Reply to Bruce Wallace: From the Bruce to the Broons [1]

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16/09/2014 by socialistfight

“Bruce Wallace and his co-thinker Crucial are dogmatists!” says Peter Taaffe.

Reply to Bruce Wallace: From the Bruce to the Broons [1]

By Gerry Downing

For the benefit of all non-leftist-train-spotters Bruce Wallace leads an opposition current in the Socialist Party on the question of the tendency of the rate of profit to fall. He and his supporters are correct in the main in their attacks on the reformist- Keynesian economics the SP leadership, designed to facilitate their cosy relationship with the left TU bureaucracy in the National Shop Stewards Network. Socialist Fight supporters had communicated with this apparent left opposition on the basis that if they were alleging reformism in the leadership on the falling rate of profit they might spot some other glaring examples like their unyielding tendency to support their own ruling class in all its foreign wars from Ireland to the Malvinas to present day Afghanistan, Iraq, Libya, Syria and now Ukraine. Or that they might even consider the reformism of classifying the state forces as ‘workers in uniform’ or the proposition that capitalism could be overthrown via a parliamentary Enabling Act might be too much like the Communist Party’s reformist British Road to Socialism. But then they do collaborate with the CP in the Europhobic No to EU yes to Democracy so the comparison is not too strained. But no and in his determination to prove his distance from revolutionary politics Bruce attacks the revolutionary Socialist Fight over our position of vote No in the Scottish referendum to appease the somewhat miffed leadership of the SP.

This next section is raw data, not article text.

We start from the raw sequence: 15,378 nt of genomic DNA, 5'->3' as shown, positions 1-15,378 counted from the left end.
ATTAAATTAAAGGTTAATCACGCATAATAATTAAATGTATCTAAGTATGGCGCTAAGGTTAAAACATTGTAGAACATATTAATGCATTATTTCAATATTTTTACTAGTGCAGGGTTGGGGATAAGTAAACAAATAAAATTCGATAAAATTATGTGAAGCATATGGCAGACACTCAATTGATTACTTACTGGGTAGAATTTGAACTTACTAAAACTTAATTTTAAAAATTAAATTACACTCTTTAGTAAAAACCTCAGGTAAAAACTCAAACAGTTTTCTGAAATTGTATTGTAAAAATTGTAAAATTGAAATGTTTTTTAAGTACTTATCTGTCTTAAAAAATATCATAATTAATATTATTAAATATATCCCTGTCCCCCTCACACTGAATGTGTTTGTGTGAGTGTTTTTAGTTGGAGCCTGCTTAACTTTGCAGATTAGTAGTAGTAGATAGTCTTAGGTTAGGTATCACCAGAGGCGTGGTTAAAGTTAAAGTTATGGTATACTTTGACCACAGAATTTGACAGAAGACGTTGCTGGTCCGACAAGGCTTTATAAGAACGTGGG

The mass organisations of the British working class are overwhelmingly for a No vote. The Labour party is for a no vote, albeit from a disastrously national chauvinist position which is costing the No campaign many working class votes. No National union has voted to support the Yes campaign. Here is a good statement from the Vote No trade unions and a list of Scottish regional sections recommending Yes votes. Two of the three biggest unions, Unite and Unison, have taken an abstentionist position.

Vote No statement to the TUC Conference by the following unions: GMB, USDAW, CWU, Community, ASLEF and the NUM

“Together, our unions represent 130,000 working people in the public and private sectors across Scotland in areas as diverse as education, postal services, steel, transport, shipbuilding, mining, telecommunications, retail and food and drink. Our unions, and our predecessor unions, have organised in workplaces across Scotland for generations.

We have always believed that our strength comes from working together and organising ordinary working people across the country; building unity, not division. We have always fought for the best deal for the people we represent, whether that is through improving pay and conditions or for better rights at work, while campaigning for real social and economic change. That is why each of our unions has made the democratic decision to support a ‘No’ vote on 18th September and why we are speaking out in favour of Scotland remaining part of the United Kingdom. We believe that the best future for working people across Scotland is served by continuing to work together with friends and colleagues across the UK.